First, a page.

Why professors have to be PhD

I had this idea while talking to Jordi last weekend. He said one of the misconception we have in the education right now is that we assume smart people are generally good teachers. Schools are hiring PhDs to be professors, as they are assuming that PhDs, with their acknowledge in certain field, can always guide the students well. However, clearly that is not true all the time. There are students falling asleep, killing time with laptops or phones during class. I think if the teacher is interesting enough, those things should never happen, and students should enjoy the class. Especially after seeing websites like ratemyprofessors.com, you will be amazed that how many professors are not that favored by students.

LACs, like Bucknell, hire professors who are more interested in teaching instead of researching. As we do not have graduate school, so all the teaching are done by professors, not the graduate students. However, is that always a good thing? According to Jordi, most PhD students, especially in science field, are not required to have teaching experience. But they are allowed to teach in colleges as long as they have their doctoral degrees. So basically, a PhD certainly have good understanding in his area, but not necessary a good teacher.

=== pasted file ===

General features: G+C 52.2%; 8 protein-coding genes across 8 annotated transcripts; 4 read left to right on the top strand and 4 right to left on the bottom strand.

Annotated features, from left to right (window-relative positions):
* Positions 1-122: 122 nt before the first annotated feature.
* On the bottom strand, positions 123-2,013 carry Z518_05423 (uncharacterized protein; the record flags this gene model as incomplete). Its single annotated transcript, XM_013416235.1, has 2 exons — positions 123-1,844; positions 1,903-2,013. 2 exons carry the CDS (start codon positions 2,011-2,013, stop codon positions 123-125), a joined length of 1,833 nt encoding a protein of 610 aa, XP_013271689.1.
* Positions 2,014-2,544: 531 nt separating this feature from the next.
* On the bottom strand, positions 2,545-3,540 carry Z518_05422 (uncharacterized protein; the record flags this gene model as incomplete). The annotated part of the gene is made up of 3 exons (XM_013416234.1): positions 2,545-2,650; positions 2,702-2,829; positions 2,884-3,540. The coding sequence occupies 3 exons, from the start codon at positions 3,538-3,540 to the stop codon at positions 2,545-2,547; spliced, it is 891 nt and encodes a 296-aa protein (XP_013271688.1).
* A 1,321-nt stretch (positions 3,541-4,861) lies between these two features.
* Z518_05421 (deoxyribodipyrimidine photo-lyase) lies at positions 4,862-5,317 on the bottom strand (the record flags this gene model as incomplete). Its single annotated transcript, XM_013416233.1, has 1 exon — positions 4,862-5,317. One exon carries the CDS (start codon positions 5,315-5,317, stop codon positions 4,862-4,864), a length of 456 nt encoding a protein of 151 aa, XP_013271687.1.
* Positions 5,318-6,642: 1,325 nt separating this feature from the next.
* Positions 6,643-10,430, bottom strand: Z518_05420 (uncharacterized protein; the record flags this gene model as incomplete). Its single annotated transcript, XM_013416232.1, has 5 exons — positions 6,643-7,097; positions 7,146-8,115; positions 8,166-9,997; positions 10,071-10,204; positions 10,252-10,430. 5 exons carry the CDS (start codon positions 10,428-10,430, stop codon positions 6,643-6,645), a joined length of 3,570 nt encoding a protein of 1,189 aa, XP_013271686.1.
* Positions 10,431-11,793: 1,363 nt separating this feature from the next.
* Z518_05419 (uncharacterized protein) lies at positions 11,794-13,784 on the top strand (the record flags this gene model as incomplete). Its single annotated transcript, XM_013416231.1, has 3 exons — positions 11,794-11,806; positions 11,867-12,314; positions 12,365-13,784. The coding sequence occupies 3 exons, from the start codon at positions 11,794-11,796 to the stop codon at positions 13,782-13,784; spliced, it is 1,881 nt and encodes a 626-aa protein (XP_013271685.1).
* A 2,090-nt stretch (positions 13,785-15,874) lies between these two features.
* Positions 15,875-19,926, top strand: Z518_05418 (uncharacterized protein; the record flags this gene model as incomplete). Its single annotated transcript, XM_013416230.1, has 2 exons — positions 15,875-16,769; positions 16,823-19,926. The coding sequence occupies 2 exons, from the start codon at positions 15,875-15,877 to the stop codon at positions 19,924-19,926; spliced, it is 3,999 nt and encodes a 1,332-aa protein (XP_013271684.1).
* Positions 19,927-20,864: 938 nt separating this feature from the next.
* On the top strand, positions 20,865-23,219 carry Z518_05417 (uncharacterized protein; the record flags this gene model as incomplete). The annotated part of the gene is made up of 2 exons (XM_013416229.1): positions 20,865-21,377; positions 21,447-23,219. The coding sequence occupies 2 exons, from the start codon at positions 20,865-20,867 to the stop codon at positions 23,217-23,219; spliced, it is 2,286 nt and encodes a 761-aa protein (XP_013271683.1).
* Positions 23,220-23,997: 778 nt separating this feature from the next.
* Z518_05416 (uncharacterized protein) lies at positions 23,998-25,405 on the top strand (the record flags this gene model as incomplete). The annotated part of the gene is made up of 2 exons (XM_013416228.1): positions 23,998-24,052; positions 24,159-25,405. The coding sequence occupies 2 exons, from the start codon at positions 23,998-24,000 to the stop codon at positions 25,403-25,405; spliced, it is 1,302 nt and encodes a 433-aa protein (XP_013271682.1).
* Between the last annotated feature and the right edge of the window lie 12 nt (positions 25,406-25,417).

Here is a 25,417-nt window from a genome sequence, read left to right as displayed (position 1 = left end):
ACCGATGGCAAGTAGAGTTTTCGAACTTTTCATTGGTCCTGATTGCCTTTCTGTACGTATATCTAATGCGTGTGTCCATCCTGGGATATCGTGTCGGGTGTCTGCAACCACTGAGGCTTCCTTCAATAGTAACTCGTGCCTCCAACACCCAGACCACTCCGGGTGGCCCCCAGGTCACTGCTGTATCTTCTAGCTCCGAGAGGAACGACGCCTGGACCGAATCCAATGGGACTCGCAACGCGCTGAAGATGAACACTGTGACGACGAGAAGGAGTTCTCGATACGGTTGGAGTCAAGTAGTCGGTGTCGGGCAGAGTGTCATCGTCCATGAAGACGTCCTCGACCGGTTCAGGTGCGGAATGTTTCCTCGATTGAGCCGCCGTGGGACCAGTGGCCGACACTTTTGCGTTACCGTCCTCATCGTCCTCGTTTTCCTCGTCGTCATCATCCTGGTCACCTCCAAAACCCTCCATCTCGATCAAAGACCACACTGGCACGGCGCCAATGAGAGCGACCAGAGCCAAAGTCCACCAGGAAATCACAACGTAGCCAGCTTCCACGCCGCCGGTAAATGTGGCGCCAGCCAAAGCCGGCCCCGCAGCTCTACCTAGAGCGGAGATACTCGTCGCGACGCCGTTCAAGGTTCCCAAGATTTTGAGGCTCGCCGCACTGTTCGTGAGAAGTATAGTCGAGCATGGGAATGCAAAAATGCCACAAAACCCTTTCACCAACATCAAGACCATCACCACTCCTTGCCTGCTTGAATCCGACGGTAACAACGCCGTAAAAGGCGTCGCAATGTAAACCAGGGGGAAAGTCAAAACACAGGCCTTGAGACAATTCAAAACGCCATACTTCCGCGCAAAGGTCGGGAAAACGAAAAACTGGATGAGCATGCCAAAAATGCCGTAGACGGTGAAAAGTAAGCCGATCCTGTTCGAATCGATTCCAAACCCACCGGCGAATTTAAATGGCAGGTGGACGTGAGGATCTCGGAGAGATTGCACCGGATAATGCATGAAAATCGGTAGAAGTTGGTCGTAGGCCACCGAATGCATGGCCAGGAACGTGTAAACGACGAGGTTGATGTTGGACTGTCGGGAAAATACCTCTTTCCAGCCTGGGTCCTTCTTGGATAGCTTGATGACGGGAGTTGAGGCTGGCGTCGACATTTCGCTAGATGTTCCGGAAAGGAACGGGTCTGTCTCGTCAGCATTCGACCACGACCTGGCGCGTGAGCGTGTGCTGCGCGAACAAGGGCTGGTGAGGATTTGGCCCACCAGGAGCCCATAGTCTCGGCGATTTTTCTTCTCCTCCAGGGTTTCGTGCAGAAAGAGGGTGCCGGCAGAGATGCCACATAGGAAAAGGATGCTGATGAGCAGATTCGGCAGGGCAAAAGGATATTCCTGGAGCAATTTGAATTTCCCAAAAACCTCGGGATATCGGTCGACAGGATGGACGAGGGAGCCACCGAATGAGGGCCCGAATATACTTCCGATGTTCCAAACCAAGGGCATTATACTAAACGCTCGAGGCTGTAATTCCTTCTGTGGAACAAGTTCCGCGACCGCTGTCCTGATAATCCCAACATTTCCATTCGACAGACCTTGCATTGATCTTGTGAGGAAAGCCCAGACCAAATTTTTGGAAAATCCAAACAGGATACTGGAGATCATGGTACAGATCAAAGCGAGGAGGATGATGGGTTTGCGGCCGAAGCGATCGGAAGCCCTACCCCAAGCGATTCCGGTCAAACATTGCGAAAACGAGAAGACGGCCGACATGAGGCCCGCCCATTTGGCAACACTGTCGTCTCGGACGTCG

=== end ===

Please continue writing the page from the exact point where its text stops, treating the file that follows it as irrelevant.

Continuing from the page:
Is doctoral degree always required in college teaching? Not necessarily. Professors in language department are usually not a PhD degree holder. Usually, they are all good teachers, as they are dedicated to language teaching and with enough experience in it. They are definitely not Einsteins in those language, but they can still teach well. I had Japanese class in Bucknell, and Prof. Armstrong, who not Japanese, is one of the best teachers I had here. She is an experienced interpreter, and has been working in professional translating industry for years. Her class is interesting and students are always motivated. Sometimes, she needs a little bit help from the Japanese TAs, who are native speakers, but she is definitely knowledgeable enough to students.